Parafibromin, APC, and MIB-1 Are Useful Markers for Distinguishing Parathyroid Carcinomas From Adenomas

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Differentiation of parathyroid carcinoma (PC) from parathyroid adenoma (PA) relies solely on the pathologic determination of invasion of surrounding structures and/or distant metastasis. Parathyroid lesions with atypical histologic features with no demonstration of invasion or metastasis present a diagnostic dilemma. Different authors report a parafibromin and adenomatous polyposis coli (APC) loss or reduction in PC cases. High proliferative activity of MIB-1 and increased galectin 3 expression are reported in PC. There is no clear cutoff for the sensitivity, specificity, or predictive value for all these markers.


The immunohistochemical expression of parafibromin, APC, MIB-1, and galectin 3 was studied in 73 adenomas, 21 PCs, and 3 atypical adenomas. The presence or absence of each marker was identified through the use of a comprehensive scoring system based on multiplying the percentage of tumor cells stained (0 to 100) and the staining intensity (0 to 3) on each biopsy. The highest score that any slide could reach was 300. A cutoff of >100 was used to consider the specimen positive for parafibromin, APC, or galectin 3 staining. MIB-1 proliferation indices were calculated using image cytometry; proliferation indices >5% were considered positive.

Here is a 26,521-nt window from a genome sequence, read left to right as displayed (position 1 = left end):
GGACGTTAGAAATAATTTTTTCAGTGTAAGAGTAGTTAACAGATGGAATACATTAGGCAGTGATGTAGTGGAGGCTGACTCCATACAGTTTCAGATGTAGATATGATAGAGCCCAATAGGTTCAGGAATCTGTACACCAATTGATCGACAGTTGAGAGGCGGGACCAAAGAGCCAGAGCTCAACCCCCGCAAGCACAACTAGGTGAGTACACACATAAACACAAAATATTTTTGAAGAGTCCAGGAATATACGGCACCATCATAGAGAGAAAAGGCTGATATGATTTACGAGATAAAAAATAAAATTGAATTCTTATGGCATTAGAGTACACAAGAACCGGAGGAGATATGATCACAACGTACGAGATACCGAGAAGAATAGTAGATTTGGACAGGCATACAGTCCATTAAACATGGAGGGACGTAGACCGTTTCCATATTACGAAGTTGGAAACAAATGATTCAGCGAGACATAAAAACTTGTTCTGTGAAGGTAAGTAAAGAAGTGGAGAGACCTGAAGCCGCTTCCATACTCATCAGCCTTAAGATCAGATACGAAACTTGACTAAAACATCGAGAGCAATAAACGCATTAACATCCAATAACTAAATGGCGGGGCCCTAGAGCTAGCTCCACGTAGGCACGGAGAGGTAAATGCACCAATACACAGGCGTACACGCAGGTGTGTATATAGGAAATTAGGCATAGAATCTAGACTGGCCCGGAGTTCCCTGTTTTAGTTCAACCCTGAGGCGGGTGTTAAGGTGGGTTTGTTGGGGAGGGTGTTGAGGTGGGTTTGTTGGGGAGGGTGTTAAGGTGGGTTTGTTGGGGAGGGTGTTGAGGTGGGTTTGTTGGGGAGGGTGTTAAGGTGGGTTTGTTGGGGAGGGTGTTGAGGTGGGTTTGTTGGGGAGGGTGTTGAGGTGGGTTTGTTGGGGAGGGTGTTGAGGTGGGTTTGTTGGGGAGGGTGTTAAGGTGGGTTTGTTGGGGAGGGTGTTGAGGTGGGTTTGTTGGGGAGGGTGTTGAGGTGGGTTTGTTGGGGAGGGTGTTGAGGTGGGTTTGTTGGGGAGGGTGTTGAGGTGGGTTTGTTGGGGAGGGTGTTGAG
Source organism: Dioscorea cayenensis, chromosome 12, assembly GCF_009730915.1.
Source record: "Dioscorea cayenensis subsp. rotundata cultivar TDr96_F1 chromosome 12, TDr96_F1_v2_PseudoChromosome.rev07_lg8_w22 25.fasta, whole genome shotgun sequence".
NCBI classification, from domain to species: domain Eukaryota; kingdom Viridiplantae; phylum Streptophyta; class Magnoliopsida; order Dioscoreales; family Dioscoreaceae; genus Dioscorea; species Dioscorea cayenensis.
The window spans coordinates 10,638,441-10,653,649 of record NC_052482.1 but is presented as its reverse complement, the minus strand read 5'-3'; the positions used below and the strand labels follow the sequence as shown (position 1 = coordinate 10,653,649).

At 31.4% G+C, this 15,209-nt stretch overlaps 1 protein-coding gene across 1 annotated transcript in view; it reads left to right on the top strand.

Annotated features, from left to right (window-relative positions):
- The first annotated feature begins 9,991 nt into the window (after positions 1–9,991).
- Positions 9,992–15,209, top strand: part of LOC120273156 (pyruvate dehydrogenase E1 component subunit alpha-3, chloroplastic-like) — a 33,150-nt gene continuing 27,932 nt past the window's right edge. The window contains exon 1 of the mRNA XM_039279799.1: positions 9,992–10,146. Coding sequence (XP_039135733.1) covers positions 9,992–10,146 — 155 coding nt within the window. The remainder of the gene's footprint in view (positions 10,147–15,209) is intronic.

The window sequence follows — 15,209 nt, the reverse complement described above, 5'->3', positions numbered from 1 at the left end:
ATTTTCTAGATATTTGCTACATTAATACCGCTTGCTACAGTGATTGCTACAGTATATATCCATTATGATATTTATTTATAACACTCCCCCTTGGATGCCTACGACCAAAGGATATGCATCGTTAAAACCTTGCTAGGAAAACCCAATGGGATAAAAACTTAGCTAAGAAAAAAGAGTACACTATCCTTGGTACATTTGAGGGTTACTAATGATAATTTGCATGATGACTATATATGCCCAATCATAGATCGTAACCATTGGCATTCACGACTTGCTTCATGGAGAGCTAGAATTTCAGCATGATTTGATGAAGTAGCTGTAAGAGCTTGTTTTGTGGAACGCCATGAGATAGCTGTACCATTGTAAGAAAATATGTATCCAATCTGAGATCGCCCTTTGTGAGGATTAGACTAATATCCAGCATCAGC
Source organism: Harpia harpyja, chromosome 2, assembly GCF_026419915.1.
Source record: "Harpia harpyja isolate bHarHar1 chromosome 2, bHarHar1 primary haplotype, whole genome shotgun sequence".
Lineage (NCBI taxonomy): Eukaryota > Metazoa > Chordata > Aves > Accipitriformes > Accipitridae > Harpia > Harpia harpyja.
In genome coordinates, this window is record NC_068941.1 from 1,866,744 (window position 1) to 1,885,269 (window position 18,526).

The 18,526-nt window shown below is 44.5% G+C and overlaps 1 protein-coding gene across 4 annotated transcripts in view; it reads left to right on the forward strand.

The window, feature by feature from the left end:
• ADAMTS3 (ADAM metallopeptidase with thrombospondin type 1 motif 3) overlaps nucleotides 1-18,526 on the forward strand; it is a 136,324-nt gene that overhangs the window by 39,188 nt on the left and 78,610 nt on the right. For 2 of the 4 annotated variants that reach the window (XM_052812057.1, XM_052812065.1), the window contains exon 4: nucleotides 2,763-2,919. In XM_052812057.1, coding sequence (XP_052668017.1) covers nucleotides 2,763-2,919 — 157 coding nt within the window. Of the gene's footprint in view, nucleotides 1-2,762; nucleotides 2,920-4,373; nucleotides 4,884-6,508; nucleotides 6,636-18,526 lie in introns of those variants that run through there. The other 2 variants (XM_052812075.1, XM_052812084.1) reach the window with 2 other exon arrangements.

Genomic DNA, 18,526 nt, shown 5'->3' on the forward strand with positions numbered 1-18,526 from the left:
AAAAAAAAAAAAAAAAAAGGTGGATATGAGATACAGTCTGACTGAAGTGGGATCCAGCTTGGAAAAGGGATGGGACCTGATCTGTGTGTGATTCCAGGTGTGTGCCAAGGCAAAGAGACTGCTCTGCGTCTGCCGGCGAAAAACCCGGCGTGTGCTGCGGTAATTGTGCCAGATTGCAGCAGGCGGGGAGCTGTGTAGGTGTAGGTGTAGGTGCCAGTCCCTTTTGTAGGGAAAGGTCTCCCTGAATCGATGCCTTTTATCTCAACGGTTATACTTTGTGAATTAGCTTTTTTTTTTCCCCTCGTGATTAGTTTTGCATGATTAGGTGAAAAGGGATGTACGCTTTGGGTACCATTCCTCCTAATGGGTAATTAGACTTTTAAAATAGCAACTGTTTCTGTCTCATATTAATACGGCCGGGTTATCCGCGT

We identified parafibromin loss in 7/21 (33%) carcinomas and 1/73 (1%) adenomas. Loss of APC was seen in 20/21 (95%) carcinomas and 38/73 (52%) adenomas. MIB-1 indices were elevated in 18/21 (86%) carcinomas. MIB-1 indices were <5% in all (100%) adenomas. MIB-1 indices were elevated in 2/3 (67%) atypical adenomas.


Our study presents a clear cutoff to determine the practicality of using parafibromin, APC, and MIB-1 as immunohistochemical markers to differentiate between PCs and PAs. Loss of parafibromin and a high MIB-1 index are both independently sensitive and specific markers for the diagnosis of PC. Loss of APC was only specific for PC. This panel of markers provides a novel, useful approach in the diagnosis and differentiation of PCs from PAs.

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